Employees consistently flout security policies, say IT managers

November 08, 2016 by John Hatcher
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Employees consistently flout security policies, say IT managers

Despite investment in cyber security, employees are still putting organisations at risk, according to new research from Databarracks
 

A new study reveals that nearly two thirds (61 per cent) of IT decision makers believe their employees regularly circumvent company security policies. Despite the fact that over half of those surveyed have invested in safeguards to protect their businesses against cyber threats in the past 12 months, careless employee behaviour could be leaving many organisations exposed to risks.
The findings are part of Databarracks’ sixth Data Health Check report, which surveyed over 350 IT decision makers in the UK.
When asked how often they thought their employees flout security polices (such as taking company data offsite, fabricating or omitting information on sign-in sheets and keeping written records of passwords) 61 per cent estimated their workforce side-step such practices at least once a month, with around a third (28 per cent) saying it’s daily or more.  
These results can be considered in contrast to other findings from the report; over half (59 per cent) have invested in safeguards in the past 12 months to protect against cyber threats like malware, viruses and phishing attacks. However, if employees are commonly circumventing the security practices put in place by company IT departments, these protocols may not be as effective as hoped.
Oscar Arean, technical operations manager at Databarracks, commented on the results: “We expanded the remit of the Data Health Check this year to look at how IT departments approach cyber security, and how their users experience (and respond to) their approaches. The results have been pretty damning, with IT managers seriously lacking confidence in their employees’ commitment to their security plans. If they’re correct, then their businesses will be left exposed to cyber threats, as well as other more traditional threats such as social engineering. It may be no coincidence that two thirds (66 per cent) of those we questioned had been affected by a cyber-threat in the past 12 months. No amount of investment in cyber security policies can make up for poor employee habits; IT managers need to address this issue if they are to secure their organisations from malicious threats.”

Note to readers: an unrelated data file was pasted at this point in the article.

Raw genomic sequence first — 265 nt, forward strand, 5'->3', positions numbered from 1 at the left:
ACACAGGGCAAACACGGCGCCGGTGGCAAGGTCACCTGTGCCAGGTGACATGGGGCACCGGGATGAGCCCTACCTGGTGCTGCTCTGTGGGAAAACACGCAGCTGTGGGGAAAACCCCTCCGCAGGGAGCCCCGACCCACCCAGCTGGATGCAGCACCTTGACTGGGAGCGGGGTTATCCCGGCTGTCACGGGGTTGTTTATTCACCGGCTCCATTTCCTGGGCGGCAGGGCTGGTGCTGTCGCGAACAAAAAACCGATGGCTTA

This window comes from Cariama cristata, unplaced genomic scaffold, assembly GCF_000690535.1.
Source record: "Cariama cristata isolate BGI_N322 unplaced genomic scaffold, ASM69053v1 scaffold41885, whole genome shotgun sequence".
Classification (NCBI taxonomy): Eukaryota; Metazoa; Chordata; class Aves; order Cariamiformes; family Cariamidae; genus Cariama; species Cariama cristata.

Arean suggests communicating cyber risks more clearly throughout the organisation and opening a conversation with employees to improve the plans in place: “Employees that flout security policies are unlikely to be purposely trying to threaten the business – they either don’t know the consequences of their actions or they feel too restricted by the policies that are in place. Despite the rise in ransomware, there is a blind ignorance to security in the sense that people just don't realise the consequences of the actions they take. Awareness training is used to address security concerns but is typically only done yearly or as part of the initial induction. In order for it to be effective, it needs to be carried out much more regularly.”

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